\displaystyle  \setlength\arraycolsep{2pt} \begin{array}{rl} &\displaystyle dX=a(X)X\,dB,\smallskip\\ &\displaystyle X_0=x_0, \end{array} (1)

where {a\colon{\mathbb R}_+\rightarrow{\mathbb R}}, B is a Brownian motion and the fixed initial condition {x_0} is strictly positive. The multiplier X in the coefficient of dB ensures that if X ever hits zero then it stays there. By time-change methods, uniqueness in law is guaranteed as long as a is nonzero and {a^{-2}} is locally integrable on {(0,\infty)}. Consider also the following SDE,

\displaystyle  \setlength\arraycolsep{2pt} \begin{array}{rl} &\displaystyle dY=\tilde a(Y)Y\,dB,\smallskip\\ &\displaystyle Y_0=y_0,\smallskip\\ &\displaystyle \tilde a(y) = a(y^{-1}),\ y_0=x_0^{-1} \end{array} (2)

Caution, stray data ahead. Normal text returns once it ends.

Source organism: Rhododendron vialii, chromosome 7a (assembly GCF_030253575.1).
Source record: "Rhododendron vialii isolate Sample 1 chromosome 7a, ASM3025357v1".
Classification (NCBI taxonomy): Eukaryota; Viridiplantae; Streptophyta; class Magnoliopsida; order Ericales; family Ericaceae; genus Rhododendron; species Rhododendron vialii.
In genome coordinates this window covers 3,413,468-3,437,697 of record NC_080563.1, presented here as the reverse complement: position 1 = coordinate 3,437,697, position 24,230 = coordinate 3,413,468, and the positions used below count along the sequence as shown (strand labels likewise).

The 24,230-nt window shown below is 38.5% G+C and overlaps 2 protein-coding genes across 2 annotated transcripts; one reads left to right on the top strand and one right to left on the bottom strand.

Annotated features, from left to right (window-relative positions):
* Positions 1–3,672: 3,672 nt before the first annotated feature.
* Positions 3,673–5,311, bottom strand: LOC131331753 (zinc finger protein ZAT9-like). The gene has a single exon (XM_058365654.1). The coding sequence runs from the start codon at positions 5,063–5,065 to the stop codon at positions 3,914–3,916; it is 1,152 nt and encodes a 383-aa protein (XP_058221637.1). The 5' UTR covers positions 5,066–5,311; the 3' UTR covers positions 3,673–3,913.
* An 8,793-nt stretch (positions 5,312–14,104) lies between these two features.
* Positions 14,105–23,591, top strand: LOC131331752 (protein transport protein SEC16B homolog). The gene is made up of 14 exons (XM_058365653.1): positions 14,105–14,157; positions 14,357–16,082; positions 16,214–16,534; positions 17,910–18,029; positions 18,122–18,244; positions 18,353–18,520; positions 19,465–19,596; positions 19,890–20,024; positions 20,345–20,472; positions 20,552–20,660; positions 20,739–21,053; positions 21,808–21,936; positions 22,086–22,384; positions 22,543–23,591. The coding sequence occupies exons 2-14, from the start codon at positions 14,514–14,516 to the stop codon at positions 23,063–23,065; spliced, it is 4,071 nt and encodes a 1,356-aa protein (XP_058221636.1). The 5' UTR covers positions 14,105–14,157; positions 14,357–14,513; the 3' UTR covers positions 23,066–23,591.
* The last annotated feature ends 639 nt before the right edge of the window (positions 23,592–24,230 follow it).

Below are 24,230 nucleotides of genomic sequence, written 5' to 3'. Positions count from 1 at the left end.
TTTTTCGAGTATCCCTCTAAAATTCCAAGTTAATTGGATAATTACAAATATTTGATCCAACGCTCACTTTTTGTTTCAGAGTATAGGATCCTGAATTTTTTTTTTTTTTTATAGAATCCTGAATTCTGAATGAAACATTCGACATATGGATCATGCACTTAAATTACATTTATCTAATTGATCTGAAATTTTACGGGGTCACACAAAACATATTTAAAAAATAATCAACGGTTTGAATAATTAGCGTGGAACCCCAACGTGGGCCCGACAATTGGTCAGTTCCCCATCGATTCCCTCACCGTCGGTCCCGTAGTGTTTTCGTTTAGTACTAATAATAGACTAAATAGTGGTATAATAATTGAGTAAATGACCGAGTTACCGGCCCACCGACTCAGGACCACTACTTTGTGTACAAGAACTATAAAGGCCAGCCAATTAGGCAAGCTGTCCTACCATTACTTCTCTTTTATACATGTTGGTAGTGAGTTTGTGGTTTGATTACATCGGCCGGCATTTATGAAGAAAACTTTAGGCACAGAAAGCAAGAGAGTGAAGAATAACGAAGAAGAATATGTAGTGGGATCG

Being integrals with respect to Brownian motion, solutions to (1) and (2) are local martingales. It is possible for them to fail to be proper martingales though, and they may or may not hit zero at some time. These possibilities are related by the following result.

Theorem 1 Suppose that (1) and (2) satisfy uniqueness in law. Then, X is a proper martingale if and only if Y never hits zero. Similarly, Y is a proper martingale if and only if X never hits zero.



16 August 10

Failure of the Martingale Property